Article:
Before this new technique was conceived, scientists had to count whales using a more primitive and painstaking method. Researchers and volunteers had to board ships and count whales by looking for distinctive blowholes sprays and the occasional jumping whale. Aside from being inefficient and time consuming, this method is also not very accurate. Moreover, scientists are limited to counting whales one small area at a time. With the new method, however, scientists have something even better than a bird's eye view of the oceans.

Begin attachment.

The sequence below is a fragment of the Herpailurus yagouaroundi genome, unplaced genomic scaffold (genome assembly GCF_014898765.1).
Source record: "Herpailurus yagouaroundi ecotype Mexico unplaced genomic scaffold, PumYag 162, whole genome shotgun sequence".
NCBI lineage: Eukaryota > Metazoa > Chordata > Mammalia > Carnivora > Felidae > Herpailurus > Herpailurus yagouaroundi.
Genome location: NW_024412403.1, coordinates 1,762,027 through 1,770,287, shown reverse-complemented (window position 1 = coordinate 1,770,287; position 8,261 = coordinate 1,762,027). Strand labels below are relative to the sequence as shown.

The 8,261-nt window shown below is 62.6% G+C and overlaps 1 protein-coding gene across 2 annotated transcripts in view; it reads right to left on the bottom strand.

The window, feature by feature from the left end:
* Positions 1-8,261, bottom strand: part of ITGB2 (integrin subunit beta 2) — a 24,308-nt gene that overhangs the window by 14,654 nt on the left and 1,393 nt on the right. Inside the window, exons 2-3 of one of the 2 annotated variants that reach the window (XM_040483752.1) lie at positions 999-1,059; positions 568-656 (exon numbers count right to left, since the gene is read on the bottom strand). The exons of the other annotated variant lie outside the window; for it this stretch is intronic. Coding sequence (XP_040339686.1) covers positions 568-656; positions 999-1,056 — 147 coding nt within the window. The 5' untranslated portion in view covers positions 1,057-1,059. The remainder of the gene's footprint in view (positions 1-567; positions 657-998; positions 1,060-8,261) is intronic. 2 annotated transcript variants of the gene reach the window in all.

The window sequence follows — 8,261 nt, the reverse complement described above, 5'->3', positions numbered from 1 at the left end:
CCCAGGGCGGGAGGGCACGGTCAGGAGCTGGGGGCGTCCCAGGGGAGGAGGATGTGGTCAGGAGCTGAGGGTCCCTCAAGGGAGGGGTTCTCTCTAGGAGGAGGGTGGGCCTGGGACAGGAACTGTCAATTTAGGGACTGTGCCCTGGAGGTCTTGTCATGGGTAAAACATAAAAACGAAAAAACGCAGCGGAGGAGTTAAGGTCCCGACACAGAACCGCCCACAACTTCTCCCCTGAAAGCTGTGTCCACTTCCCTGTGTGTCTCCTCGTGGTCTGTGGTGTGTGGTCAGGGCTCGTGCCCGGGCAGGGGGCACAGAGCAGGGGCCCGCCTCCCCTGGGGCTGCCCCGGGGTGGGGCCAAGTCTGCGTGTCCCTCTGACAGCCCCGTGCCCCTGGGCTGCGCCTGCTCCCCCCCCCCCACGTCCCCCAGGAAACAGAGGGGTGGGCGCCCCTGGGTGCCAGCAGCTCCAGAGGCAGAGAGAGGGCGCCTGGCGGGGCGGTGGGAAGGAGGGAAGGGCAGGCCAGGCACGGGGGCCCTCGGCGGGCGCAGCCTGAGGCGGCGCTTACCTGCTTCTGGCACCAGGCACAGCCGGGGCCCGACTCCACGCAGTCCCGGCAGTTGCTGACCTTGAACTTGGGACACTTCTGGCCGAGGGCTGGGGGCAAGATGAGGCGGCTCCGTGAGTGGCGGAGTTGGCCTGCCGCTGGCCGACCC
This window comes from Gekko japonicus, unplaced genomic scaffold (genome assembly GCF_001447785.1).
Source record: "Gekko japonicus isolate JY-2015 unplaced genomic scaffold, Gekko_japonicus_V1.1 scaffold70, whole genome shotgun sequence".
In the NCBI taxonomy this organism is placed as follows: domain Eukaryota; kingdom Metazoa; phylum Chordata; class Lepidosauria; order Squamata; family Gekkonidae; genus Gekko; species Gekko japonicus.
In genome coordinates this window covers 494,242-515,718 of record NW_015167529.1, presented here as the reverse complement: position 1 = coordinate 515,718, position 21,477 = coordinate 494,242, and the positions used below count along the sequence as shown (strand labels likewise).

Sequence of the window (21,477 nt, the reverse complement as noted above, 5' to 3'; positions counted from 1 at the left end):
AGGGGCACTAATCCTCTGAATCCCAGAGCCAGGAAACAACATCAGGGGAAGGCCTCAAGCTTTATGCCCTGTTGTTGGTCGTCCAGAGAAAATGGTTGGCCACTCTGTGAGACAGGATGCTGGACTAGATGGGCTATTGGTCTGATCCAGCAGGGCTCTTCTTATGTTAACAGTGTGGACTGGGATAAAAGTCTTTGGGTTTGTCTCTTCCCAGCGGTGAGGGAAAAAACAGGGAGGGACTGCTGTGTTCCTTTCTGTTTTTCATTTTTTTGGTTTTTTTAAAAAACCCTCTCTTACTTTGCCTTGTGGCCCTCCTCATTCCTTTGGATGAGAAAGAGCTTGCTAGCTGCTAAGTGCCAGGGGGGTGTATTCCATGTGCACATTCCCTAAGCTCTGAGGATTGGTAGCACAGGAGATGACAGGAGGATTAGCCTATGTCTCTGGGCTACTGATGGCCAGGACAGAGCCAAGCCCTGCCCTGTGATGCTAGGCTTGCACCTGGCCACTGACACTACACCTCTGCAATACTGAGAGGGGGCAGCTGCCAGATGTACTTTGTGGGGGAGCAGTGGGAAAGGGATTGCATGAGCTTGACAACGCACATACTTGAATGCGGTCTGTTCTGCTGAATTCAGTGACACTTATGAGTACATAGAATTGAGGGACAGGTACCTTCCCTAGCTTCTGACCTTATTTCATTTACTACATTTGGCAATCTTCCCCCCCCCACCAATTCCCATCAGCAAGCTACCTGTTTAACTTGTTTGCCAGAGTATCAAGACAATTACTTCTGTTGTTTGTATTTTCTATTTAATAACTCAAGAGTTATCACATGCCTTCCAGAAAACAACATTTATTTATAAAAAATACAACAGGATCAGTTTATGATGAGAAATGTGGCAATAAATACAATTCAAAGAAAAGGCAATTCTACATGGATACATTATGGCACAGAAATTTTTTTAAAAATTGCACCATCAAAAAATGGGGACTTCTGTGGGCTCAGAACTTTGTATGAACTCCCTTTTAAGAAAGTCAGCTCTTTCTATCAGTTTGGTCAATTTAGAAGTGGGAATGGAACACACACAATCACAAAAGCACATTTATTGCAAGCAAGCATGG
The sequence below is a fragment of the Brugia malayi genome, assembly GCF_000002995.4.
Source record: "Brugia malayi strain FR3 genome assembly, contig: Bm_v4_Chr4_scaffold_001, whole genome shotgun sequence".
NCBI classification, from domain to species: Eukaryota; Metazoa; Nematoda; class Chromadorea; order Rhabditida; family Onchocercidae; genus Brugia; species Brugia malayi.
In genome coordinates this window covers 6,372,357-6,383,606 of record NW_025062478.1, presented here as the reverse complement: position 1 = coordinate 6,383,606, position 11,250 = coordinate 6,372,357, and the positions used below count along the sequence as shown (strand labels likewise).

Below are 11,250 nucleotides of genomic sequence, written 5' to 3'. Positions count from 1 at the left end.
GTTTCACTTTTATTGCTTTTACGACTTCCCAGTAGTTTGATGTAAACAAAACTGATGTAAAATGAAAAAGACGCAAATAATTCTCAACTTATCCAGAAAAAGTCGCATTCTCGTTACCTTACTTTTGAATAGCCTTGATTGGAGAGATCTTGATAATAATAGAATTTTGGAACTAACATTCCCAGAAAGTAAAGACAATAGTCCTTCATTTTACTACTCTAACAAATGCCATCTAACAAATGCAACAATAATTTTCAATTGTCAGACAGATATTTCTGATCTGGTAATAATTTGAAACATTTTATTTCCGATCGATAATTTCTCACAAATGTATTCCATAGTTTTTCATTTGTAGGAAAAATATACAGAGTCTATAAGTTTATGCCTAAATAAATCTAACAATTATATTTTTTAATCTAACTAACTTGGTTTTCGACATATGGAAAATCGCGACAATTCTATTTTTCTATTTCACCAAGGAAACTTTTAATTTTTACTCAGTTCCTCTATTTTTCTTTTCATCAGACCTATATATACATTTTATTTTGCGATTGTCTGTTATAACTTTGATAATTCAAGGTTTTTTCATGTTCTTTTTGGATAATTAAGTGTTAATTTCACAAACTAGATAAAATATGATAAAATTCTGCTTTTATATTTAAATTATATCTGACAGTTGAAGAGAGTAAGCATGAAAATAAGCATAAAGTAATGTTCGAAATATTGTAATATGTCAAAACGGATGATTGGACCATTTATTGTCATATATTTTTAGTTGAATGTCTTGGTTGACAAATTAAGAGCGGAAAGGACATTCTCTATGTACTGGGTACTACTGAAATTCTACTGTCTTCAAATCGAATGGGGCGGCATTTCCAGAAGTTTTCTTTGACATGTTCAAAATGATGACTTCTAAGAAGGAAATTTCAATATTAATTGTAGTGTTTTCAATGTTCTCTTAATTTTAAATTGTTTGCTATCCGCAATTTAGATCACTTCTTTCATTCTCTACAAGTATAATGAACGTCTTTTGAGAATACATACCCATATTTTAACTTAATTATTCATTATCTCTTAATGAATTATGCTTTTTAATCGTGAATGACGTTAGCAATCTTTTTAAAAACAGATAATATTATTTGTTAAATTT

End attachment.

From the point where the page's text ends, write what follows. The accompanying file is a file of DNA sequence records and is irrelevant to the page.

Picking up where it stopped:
"This is a proof of concept study that proves whales can be identified and counted by satellite," says lead author Peter Fretwell of the British Antarctic Survey (BAS).